The Government has announced a tax raid on wealthy savers to help pay the huge bill it is running up to fight the Covid-19 pandemic.
The pension lifetime allowance, the capital gains annual allowance and inheritance tax thresholds will be frozen until 2026, the Chancellor Rishi Sunak said in today’s Budget.
The lifetime allowance, the total amount you can pay into a pension and still get tax relief, will remain at £1,073,100 until 2026.
Tax raid: Big savers face freeze on pension, inheritance and capital gains tax breaks
The move will save an estimated £250million a year, but affect higher earners who are still saving for retirement – including those who saved hard early on and whose investments have done well, and those in final salary pension schemes like doctors and headteachers.
Sunak will also freeze the capital gains tax allowance at £12,300,
Shona Lowe at Standard Life’s financial planning service, 1825, said that the freeze on IHT and CGT rates may impact only a small number this year, but with the rates being frozen until 2026 ‘we would expect to see a significant number of people being impacted in real terms as the years go on’.
‘As a result many more will have to deal with the complexities of these taxes and could benefit from accessing financial advice to help navigate the best solution for their circumstances,’ she said.
Jon Greer, head of retirement policy at Quilter, said freezing the LTA will mostly impact people in the workforce today who are forced into retirement because they lose their job.
He added that doctors will be among the hardest hit by the change: ‘Figures from the British Medical Association shows that an astonishing 47% of GPs and hospital doctors were considering retiring early due to the Lifetime allowance, and that was before any changes.’
Meanwhile, the Chancellor said inheritance tax thresholds will remain at current rates until 2026, allowing Sunak to rake in bigger sums from the growing number of people swept up in their net.
History: The lifetime allowance was introduced at £1.5m in 2006 and peaked at £1.8m in 2010-2012, before going through a succession of cuts and freezes, then being linked to price inflation (Source: AJ Bell)
These are currently £325,000 if you are single, or £650,000 jointly if you are married or in a civil partnership, before your loved ones to have to stump up death duties of 40 per cent.
If you have a partner, own a property, and intend to leave money to your direct descendants, the threshold rises to a joint £1million.
Becky O’Connor, head of pensions and savings at Interactive Investor, said the big freeze of allowances was a wealth tax by another name.
‘Freezing allowances is a back-handed way of raising taxes, as wage inflation and asset price inflation increase the number of people pushed over the thresholds at which they have to pay more tax.
Lifetime allowance: The freeze will affect higher earners who are still saving for retirement – including those who save hard early on and whose investments do well,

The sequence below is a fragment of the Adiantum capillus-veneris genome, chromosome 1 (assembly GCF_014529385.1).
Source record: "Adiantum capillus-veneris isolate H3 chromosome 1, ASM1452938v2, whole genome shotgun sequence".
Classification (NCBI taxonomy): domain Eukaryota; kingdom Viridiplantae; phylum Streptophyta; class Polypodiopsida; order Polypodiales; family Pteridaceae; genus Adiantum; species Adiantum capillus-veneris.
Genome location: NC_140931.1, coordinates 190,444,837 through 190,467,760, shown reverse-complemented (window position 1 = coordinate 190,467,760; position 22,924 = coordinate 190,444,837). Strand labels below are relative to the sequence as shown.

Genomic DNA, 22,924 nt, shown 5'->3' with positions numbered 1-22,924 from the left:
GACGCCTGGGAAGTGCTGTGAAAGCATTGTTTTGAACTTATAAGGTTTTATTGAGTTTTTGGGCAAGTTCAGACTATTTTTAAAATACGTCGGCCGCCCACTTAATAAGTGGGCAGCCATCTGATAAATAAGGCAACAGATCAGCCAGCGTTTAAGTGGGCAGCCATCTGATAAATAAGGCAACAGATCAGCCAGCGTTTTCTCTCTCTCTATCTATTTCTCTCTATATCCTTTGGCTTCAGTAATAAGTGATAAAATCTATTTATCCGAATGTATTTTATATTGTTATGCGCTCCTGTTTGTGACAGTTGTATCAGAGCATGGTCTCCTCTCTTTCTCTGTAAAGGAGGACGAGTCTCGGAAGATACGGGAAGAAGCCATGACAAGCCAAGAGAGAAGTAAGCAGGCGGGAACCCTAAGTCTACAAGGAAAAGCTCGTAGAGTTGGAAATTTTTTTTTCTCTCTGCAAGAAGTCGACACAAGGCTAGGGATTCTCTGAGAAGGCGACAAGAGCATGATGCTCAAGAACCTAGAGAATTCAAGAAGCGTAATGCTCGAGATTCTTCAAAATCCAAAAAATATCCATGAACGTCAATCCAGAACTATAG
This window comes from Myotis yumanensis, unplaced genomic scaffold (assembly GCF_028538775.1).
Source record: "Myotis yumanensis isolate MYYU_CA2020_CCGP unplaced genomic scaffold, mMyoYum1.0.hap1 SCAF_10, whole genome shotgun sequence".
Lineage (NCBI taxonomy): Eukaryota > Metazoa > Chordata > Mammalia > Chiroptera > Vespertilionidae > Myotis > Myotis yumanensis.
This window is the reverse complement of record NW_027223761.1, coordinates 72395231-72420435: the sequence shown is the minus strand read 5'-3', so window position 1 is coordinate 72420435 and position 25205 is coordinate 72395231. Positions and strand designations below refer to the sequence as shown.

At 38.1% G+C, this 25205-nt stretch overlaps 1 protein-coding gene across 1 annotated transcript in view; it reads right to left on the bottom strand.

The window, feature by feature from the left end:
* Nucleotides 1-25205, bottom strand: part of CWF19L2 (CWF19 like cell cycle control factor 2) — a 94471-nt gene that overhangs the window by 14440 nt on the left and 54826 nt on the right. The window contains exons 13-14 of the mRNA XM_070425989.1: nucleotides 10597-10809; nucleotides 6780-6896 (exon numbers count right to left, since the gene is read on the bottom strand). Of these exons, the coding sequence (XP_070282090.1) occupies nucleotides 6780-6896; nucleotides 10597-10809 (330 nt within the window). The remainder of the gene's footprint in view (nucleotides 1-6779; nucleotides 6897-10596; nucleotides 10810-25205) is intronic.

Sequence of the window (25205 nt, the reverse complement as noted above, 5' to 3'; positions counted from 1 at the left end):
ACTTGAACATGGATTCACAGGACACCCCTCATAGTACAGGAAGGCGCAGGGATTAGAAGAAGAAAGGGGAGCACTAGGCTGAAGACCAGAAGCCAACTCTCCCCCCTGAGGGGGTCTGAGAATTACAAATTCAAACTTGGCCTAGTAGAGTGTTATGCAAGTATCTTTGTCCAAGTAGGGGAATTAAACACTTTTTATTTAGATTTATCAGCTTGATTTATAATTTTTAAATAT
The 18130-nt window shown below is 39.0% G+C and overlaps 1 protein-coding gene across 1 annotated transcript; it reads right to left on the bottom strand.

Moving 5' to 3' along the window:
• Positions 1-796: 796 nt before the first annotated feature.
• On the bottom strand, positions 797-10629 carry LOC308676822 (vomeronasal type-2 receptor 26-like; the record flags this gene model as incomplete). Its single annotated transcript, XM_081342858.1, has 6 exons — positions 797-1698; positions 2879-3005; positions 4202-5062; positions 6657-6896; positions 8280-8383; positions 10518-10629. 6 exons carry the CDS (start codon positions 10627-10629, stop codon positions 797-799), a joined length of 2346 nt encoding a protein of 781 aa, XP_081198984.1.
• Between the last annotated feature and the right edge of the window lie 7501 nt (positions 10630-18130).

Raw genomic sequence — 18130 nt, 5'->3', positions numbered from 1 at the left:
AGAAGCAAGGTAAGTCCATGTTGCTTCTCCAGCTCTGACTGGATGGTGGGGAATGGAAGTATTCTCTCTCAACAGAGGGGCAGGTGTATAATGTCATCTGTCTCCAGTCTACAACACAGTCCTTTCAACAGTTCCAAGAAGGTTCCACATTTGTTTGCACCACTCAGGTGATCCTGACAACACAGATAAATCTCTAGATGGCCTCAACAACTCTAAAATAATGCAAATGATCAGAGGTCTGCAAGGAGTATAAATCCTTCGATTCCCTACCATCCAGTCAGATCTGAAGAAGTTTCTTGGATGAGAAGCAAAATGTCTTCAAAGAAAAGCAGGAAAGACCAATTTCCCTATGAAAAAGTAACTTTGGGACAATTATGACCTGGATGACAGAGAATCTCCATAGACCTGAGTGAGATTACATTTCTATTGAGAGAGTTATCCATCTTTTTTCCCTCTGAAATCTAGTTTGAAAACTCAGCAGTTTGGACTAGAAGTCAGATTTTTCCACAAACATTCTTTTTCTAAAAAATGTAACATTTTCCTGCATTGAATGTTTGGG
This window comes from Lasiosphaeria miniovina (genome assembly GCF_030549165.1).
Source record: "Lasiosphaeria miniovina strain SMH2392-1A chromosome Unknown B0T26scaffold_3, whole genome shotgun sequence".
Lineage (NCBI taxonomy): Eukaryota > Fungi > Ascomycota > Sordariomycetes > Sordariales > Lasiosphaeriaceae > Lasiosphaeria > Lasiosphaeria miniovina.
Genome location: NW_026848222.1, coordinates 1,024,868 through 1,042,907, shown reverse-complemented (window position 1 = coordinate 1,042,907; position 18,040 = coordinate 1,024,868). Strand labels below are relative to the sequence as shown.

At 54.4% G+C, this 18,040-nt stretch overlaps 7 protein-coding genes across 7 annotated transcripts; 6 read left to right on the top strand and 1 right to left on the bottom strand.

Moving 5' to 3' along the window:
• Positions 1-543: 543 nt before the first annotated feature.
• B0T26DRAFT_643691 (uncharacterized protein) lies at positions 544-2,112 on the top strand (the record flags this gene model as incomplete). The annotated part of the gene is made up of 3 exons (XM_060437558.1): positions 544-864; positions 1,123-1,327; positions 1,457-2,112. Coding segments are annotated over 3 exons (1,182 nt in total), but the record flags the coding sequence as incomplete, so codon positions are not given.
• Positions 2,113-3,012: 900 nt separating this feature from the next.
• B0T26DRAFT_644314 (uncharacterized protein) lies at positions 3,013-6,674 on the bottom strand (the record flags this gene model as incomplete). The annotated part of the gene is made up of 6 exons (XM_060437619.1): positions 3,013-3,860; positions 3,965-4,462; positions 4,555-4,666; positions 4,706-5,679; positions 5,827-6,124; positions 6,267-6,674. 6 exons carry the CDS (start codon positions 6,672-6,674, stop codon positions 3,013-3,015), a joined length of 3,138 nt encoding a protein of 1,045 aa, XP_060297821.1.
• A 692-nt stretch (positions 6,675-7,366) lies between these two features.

‘The Chancellor has avoided overtly-named wealth taxes by making these changes to existing allowances, which will result in higher tax bills for an increasing number of people who build up assets – whether that’s in pensions or property values, in the next five years.
‘The issue coming down the line is that what hits today’s wealthy could hit normal earners and diligent investors in future decades
‘Frozen allowances and thresholds have a habit of remaining fixed for many years, dragging more people into tax charges over time. The High Income Child Benefit tax charge threshold of £50,000 is a good example of this.’
Gareth Jenkins, Zurich’s head of life products, said: ‘There’s no easy way to fix the nation’s finances but a raid on pensions is particularly punishing, especially alongside the existing limits on annual allowances.
‘Freezing the lifetime allowance is a nothing less than a tax on growth. This will hit people on middle incomes who save hard or invest wisely, including NHS doctors and headteachers.
‘With the threshold frozen, more people will be dragged into the tax net, as inflation and wages continue to rise over time.
‘Ultimately, this could drive disillusioned savers away from pensions. Savers making long-term decisions for retirement need certainty, not continued tinkering and piecemeal changes.’
Savers might feel in some relieved at the Budget announcements, having avoided the far bigger grab recently suggested by the Treasury’s independent tax gurus.
Their blueprint floated slashing the annual tax-free amount to as low as £2,000, and hiking capital gain tax to income tax levels. That would have amounted to a substantial raid on profits made from any investments held outside of an Isa or pension, and second home and buy-to-let sales.
Under the most hawkish plans, CGT would have rocketed from the current 20 per cent on investments such as shares and funds to 40 per cent for higher rate taxpayers.
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